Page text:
Not talking about Caris’ freshman year or if he needed development. I was on record as saying Caris was better than Nik, for instance, during their second years so I don’t even think a senior year should have happened without injuries. I’m not talking single instances of getting in a run n gun game…I’m talking systems which means whole seasons. Caris in UKs dribble drive offense or GR3/THJR at UNC would be interesting. It is a give and take though because the slow tempo PnR was the optimal system for guys like Trey, Nik and even Irvin.
I think Caris had the potential to sling some Valentine-like passes, out of the high iso. Valentine was obviously a special talent, especially in terms of passing, but Caris showed great vision and was heading toward averaging 17-6-6 to Valentine’s 20-7-7. Caris also head a better handle than Valentine, Valentine just had elite body control and awareness.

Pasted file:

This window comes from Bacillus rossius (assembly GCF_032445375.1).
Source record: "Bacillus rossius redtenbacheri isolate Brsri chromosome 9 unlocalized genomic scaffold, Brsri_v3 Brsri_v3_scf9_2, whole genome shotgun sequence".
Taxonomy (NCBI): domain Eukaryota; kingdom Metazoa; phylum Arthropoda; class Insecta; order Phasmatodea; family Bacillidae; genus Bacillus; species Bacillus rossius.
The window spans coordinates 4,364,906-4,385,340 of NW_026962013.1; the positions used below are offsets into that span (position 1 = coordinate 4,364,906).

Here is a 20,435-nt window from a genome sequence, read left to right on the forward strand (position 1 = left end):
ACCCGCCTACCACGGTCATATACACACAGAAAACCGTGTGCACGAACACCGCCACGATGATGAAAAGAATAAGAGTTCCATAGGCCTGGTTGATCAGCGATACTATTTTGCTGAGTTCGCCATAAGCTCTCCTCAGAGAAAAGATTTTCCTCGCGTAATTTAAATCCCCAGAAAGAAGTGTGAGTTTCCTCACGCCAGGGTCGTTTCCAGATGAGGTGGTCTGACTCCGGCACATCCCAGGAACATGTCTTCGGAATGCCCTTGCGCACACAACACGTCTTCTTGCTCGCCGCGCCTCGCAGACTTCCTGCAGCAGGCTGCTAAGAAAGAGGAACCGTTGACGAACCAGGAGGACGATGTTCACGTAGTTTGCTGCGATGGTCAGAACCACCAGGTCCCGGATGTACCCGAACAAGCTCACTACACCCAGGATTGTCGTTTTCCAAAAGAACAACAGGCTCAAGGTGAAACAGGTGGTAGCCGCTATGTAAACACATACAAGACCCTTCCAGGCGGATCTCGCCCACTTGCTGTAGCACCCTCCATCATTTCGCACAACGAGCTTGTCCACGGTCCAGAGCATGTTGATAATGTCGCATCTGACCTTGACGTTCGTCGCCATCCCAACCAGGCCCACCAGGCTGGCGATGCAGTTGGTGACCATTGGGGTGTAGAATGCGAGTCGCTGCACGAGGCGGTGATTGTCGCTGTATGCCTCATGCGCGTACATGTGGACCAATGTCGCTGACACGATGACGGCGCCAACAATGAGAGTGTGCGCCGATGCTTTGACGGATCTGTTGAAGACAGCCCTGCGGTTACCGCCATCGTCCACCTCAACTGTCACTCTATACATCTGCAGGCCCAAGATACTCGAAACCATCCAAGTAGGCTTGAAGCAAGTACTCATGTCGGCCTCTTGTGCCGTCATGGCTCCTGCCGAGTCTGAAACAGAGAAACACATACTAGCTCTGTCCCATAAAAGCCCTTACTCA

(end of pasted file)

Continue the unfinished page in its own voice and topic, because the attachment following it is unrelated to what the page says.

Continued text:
You may have been “on record” as saying he was better than Nik, but he wasn’t. And the fact that he has higher NBA upside doesn’t change the analysis any.
The guy we’re seeing in the NBA now is a much different looking guy. He’s a lot thicker, and it’s helped him a lot.
He was a very good player three years ago, to be sure. He might have benefitted some from a more wide open system, though in ours he wasn’t asked to run the pick and roll all that much, certainly not nearly as much as Nik. But I really don’t think our system was holding him back in any way, shape, or form. He’s just a guy who has been constantly getting better. His body control now, and his fluidity, is way better than it was at any point with Michigan.